To be fair, even from the book, Lyra wouldn’t be a very likeable character. Well, at least not to me. There is something annoyingly crude about her. But in the book, it was possible for her to slowly evolve and time for her to endear herself to the reader, but not in the movie, I feel. And perhaps that was the whole problem with the movie – everything was being condensed to fit into two hours, and this is not a story that allows that. Even as I was reading the book , I was asking myself how kids could possibly understand the storyline. There are big words and theories postulated that would go over the heads of even adults. The attempt to make this into a movie resulted in something ridiculous.

So, about the religious controversy that’s been buzzing around the Net, even before the movie opened – I don’t see any cause for it at all. The movie, unlike the book, doesn’t even mention the words god or church. And rumours about how this is a story encouraging children to kill God so that they can do whatever they want are just unfounded, be it in the movie or the book. Yes, there are some religious elements – these are hardly present in the movie, but more apparent in the book – a book that has won many major awards as Children’s Literature. In fact, the last book in the trilogy that is His Dark Materials, of which The Golden Compass is the first book, won a Parents’ Choice gold award, so I don’t think there’s really anything seriously objectionable about the plot or the themes.

The final verdict? Don’t bother watching the movie. Try the book. It’s not as easy to read as The Chronicles of Narnia or Harry Potter but it does make for a modern classic.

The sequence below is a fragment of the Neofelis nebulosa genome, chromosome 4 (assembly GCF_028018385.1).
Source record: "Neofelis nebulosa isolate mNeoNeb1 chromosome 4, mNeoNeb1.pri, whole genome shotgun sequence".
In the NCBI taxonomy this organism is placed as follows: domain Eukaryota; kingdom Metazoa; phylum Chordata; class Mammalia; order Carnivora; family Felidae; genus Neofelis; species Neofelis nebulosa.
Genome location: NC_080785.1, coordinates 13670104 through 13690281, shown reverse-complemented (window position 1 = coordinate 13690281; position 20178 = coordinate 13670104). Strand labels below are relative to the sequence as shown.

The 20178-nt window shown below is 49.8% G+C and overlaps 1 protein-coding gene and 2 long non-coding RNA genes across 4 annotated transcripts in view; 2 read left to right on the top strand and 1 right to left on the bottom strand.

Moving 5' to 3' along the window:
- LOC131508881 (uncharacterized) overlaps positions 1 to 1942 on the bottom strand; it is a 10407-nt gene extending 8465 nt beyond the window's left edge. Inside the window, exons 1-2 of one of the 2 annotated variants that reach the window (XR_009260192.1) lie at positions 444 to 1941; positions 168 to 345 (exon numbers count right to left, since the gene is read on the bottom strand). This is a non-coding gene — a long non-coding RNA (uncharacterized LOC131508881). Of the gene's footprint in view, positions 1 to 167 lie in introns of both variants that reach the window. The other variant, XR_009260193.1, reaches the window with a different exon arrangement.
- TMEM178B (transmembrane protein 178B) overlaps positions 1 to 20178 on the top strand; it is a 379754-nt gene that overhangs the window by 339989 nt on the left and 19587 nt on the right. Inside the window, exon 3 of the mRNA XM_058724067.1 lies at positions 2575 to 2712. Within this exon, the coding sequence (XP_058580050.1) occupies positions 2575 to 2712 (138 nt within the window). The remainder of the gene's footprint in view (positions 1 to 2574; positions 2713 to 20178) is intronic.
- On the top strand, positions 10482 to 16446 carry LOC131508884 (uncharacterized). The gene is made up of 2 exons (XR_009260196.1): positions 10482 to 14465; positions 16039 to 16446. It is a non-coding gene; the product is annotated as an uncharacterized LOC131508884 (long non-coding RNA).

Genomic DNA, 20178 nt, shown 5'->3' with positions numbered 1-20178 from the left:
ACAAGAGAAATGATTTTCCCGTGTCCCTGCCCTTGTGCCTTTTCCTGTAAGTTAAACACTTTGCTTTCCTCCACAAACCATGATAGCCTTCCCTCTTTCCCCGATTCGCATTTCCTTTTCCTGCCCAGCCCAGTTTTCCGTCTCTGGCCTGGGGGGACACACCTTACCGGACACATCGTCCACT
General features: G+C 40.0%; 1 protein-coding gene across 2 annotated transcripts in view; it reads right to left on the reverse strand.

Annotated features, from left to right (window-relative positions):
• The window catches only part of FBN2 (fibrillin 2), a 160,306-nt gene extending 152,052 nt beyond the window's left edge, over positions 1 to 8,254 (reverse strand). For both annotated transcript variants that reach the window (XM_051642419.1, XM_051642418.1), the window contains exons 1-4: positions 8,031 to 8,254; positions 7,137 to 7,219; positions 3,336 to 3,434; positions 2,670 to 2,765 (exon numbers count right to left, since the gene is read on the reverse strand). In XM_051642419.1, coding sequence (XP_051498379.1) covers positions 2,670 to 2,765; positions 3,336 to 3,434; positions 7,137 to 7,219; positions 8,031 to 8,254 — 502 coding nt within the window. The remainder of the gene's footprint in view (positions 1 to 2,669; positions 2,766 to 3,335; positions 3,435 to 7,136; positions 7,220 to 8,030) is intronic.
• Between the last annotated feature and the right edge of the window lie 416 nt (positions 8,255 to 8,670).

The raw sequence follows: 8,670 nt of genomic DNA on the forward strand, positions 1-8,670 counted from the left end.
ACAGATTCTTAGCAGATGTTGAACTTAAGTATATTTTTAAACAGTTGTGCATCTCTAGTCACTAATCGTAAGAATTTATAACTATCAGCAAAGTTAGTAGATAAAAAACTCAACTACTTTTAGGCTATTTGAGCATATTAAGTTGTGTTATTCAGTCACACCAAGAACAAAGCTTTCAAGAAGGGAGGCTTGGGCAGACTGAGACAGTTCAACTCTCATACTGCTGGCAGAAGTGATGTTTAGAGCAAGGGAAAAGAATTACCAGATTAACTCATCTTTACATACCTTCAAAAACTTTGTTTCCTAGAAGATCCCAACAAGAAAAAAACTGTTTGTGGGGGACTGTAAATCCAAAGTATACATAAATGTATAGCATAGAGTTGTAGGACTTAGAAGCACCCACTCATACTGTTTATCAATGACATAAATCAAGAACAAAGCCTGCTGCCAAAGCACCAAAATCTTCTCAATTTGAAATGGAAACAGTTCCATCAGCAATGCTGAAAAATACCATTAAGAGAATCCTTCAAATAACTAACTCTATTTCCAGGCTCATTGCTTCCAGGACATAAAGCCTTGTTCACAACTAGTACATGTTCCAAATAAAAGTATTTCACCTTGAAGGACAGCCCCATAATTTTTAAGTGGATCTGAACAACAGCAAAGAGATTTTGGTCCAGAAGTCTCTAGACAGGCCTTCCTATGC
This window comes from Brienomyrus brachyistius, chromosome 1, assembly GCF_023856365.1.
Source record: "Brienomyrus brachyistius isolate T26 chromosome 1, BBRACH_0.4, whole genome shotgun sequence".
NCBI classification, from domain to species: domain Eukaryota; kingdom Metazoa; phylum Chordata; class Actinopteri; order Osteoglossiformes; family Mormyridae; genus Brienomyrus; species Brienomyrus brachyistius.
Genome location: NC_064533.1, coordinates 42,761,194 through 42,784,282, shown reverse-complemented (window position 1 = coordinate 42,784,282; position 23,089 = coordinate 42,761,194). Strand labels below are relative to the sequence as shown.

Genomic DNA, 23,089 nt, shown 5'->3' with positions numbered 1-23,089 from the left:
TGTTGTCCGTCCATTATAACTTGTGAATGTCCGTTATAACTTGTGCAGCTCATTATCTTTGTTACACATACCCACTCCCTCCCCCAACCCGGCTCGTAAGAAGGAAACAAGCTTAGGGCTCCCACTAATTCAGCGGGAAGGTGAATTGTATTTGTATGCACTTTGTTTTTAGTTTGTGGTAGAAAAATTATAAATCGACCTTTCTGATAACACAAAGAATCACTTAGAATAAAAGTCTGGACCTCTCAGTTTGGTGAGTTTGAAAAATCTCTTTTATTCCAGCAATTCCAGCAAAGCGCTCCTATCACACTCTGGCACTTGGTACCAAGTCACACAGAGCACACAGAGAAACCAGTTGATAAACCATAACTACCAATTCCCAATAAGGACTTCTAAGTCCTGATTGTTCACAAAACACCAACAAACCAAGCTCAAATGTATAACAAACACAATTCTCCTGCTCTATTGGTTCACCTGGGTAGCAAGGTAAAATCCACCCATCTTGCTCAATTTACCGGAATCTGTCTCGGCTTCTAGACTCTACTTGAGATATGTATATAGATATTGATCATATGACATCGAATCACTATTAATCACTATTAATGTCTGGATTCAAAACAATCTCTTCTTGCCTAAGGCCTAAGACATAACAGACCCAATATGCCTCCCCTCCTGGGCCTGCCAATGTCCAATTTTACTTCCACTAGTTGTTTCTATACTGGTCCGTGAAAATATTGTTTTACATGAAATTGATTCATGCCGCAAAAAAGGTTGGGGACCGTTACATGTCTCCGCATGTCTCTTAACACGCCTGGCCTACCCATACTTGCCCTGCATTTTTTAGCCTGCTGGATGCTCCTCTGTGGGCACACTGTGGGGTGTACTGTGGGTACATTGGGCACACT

The passions of a 30-year-old. Not me. December 6, 2007

Filed under: Ex-boyfriend — reneewong @ 11:13 pm

So my 30 y.o. ex is acting like a 16 y.o. on Facebook over his 17 y.o. ex. He was back in town a couple of weeks ago because they had broken up and he had to change his plans of going to Latvia to visit her. When I asked him why, he said, “You know, young girls.” And I just couldn’t resist: “Yah, this is what you get for dating a 17-year-old.” And he was like, “No, it’s not her. It’s her mother. She disapproves.” And I repeated, “Yah, this is what you get for dating a 17-year-old – in general, mothers will disapprove if their 17-year-old daughter dates a 30-year-old man.” But at that time, he insisted that it was probably temporary. Seeing his latest status posts on Facebook, I think it’s not as temporary as he had thought. Am I gloating? No, not really. It’s just something to write about. Like, I could also write about him going to get Botox within 45 minutes of me telling him that he had wrinkles. But I shall not. Lest I am accused once more of being obsessive about my ex.